Students and postdocs in the lab can expect to utilize state-of-the-art cell engineering techniques to study mechanisms involved in generating pluripotent stem cells and differentiating them into different cell fates. We use quantitative immunological, DNA and RNA analysis to study key regulatory events. Her laboratory also focuses on microRNA and proteomic-based analyses using bioinformatics to define key factors associated with oligodendrocyte development. A variety of molecular techniques are used to tag and alter proteins of interest for live-cell imaging, and lab members will be encouraged to develop biochemical assays to test mechanistic hypotheses outside the cell.


Selected Journal Articles

Hiller M, Liu C, Blumenthal PD, Gearhart JD, Kerr C.L. (2011) Bone morphogenetic protein 4 mediates human embryonic germ cell derivation. Cover Issue in Stem Cells Dev. Feb;20(2):351-61. Epub 2010 Oct 21.

R.*Chaerkady, C. L. Kerr*, A. Marimuthu, D. S. Kelkar, M. K. Kashyap, M. Gucek, J. D. Gearhart and A. Pandey. (2010) Proteomic characterization of human embryonic stem cell and embryonal carcinoma cells. Cover Issue in Proteomics. Apr;10(7):1359-73. *Shared Primary Authorship

C. L. Kerr, C. M. Hill, P. D. Blumenthal and J. D. Gearhart. (2008) Expression of Pluripotent Stem Cell Markers in the Human Fetal Testis. Stem Cells. 2008 Feb;26(2):412-21.

C. L. Kerr, C. M. Hill, P. D. Blumenthal and J. D. Gearhart. (2008) Expression of Pluripotent Stem Cell Markers in the Human Fetal Ovary. Hum Reprod. 2008 Mar;23(3):589-99.

R. Chaerkady, Angelo All, A. Pandey, and C. L. Kerr. Proteomic analysis of oligodendrocyte progenitor development, Proteomics, 2011 Jul 19. doi: 10.1002/pmic.201100107. [Epub ahead of print]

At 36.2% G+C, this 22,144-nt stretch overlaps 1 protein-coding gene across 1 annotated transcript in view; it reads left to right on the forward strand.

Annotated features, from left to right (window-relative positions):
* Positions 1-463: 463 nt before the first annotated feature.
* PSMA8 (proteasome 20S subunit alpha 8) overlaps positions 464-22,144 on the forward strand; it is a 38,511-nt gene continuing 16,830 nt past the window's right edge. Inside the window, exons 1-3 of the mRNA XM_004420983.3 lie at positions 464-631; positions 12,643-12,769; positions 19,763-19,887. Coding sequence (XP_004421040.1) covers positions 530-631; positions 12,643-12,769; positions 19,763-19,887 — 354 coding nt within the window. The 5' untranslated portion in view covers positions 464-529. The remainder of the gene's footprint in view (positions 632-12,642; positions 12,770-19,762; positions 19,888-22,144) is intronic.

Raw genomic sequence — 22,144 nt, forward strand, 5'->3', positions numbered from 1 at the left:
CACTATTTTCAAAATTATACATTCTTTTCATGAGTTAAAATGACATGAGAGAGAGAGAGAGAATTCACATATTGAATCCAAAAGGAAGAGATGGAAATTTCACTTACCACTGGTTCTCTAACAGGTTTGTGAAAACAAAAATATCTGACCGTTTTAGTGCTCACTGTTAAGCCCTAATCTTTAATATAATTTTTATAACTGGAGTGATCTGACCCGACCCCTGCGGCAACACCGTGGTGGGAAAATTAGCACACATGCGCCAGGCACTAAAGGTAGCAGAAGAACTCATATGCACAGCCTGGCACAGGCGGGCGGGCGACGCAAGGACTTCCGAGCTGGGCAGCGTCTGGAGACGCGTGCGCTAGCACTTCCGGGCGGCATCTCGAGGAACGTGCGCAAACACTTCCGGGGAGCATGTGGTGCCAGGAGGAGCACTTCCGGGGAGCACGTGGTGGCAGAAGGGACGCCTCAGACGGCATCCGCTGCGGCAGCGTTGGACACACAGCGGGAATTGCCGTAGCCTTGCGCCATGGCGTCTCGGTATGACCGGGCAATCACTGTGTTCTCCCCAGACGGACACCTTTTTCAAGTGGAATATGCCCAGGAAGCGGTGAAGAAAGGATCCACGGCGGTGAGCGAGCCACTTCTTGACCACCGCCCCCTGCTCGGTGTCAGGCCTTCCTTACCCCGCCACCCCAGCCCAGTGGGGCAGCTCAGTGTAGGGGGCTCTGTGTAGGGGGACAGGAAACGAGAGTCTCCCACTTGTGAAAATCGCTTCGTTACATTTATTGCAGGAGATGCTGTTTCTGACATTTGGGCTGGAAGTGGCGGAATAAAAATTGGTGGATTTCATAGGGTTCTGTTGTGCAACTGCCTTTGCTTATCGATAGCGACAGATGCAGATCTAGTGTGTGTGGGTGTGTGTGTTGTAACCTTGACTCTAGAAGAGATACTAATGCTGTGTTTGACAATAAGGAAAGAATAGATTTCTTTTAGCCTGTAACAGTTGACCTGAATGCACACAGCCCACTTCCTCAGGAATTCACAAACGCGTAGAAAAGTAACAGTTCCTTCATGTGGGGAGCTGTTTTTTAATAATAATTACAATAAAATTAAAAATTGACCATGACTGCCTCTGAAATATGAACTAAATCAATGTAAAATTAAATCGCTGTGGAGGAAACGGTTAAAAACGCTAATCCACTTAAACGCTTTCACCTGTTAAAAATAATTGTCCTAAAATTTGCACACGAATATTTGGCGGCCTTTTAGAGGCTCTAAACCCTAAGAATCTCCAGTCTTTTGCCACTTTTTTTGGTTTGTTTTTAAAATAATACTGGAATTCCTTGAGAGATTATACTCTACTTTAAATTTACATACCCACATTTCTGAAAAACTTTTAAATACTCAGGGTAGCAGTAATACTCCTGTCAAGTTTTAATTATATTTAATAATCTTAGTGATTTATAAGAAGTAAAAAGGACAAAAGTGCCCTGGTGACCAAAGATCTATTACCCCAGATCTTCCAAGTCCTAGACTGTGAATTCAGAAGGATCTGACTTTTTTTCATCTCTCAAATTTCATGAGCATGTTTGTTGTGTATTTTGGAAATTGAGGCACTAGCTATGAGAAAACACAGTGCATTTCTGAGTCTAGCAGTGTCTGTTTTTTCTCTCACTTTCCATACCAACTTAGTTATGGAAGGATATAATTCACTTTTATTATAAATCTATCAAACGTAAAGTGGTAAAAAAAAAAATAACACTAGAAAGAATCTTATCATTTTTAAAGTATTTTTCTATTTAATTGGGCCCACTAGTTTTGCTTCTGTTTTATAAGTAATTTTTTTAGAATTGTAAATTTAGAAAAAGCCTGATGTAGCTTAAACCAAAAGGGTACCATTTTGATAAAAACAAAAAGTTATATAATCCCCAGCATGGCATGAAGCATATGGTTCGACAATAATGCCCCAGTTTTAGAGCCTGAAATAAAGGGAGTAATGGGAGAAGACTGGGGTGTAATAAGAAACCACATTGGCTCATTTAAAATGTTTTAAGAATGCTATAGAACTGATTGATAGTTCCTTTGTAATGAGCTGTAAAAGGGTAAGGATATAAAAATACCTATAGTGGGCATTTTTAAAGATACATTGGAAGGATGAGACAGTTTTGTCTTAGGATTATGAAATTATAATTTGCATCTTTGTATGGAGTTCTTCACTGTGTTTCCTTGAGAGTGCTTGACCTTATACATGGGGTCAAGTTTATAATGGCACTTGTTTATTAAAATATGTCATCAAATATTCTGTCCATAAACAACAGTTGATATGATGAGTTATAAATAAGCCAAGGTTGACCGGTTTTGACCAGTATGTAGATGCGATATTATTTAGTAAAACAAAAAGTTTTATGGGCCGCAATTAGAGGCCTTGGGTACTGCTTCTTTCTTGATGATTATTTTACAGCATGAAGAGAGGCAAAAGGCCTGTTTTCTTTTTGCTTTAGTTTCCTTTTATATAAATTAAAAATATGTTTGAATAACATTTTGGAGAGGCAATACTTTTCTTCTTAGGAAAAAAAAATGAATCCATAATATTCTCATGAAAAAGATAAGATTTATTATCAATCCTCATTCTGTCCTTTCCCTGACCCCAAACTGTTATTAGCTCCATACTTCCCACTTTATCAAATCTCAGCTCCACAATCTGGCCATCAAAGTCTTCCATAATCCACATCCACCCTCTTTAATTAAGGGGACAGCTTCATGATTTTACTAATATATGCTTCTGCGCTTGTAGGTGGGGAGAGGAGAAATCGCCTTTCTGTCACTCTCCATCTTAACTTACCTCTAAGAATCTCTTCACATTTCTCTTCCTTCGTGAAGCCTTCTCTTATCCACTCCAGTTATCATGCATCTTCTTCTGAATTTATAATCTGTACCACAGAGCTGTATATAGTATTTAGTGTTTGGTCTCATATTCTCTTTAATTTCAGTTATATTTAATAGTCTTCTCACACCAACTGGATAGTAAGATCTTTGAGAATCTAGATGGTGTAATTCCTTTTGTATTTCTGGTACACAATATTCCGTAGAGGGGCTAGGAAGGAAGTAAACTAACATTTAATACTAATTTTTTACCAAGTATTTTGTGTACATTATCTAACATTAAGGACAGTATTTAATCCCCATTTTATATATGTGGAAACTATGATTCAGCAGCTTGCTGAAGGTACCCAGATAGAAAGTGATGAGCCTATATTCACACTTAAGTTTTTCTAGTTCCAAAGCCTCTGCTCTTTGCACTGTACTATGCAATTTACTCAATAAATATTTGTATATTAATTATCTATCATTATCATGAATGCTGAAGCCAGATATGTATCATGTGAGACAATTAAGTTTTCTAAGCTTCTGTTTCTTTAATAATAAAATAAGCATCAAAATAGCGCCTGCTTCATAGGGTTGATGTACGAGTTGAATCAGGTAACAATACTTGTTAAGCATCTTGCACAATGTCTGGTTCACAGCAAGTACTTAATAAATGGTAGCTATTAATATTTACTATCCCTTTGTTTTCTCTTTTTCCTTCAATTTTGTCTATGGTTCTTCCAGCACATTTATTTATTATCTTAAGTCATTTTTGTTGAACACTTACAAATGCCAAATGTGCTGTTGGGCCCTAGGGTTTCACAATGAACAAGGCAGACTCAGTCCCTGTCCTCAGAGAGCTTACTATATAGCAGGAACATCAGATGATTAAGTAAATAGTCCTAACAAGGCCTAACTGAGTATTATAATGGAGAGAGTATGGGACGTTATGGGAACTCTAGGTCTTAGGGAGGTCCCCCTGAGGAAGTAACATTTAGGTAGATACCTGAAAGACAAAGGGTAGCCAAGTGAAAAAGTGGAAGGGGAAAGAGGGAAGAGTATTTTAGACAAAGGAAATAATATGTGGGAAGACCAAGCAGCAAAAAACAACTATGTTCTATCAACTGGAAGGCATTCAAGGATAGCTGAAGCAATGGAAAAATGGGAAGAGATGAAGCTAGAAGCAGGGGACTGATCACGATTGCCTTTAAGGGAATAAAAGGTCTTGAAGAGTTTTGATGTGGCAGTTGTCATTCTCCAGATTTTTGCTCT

Maybhate A, Hu C, Bazley FA, Yu Q, Thakor NV, and Kerr C. L., All AH. Potential long-term benefits of acute hypothermia after spinal cord injury: Assessments with somatosensory-evoked potentials. Crit Care Med. 2011 Oct 13. [Epub ahead of print].

Letzen BS, Liu C, Thakor NV, Gearhart JD, All AH, and Kerr C. L. MicroRNA expression profiling of oligodendrocyte differentiation from human embryonic stem cells. PLoS One. 2010 May 5;5(5):e10480

C. L. Kerr, B. Letzen, C. Hill, G. Agrawal, N. V. Thakor, J. Sterneckert, J. D. Gearhart, and Angelo All. Efficient differentiation of human embryonic stem cells into oligodendrocyte progenitors for application in a rat contusion model of spinal cord injury. Int J Neurosci. 2010 Apr;120(4):305-13.

G. Agrawal, C. L. Kerr, N. V. Thakor, Angelo H. All. Characterization of Graded MASCIS Contusion Spinal Cord Injury using Somatosensory Evoked Potentials, Spine. 2010 May 15;35(11):1122 7, 2010.

R. Chaerkady*, C. L. Kerr*, A. Marimuthu, D.S. Kelkar, M.K. Kashyap, M Gucek, J.D. Gearhart, and A. Pandey Temporal analysis of neural differentiation using quantitative proteomics. J Proteome Res. 2009 Mar;8(3):1315-26. *Shared Primary Authorship.

Selected Invited Book Chapters/Reviews

Maria P De Miguel, C. L. Kerr, Pilar López-Iglesias, Yago Alcaina. "Techniques and conditions for embryonic germ cell derivation and culture" in Embryonic Stem Cells Book 1", ISBN 978-953-308-61-1, in press.

C. L. Kerr, Cheng L. Multiple, interconvertible states of human pluripotent stem cells. Cell Stem Cell. 2010 Jun 4;6(6):497-9.

Swelstad, B and C. L. Kerr. "Current protocols in the generation of pluripotent stem cells: theoretical, methodological and clinical considerations". Stem Cell Cloning: Advances and Applications, Dec. 2009.

C. L. Kerr, Cheng L. The Dazzle in Germ Cell Differentiation. J Mol Cell Biol. 2010 Feb;2(1):26-9. Epub 2009 Dec 11.

Links of Interest: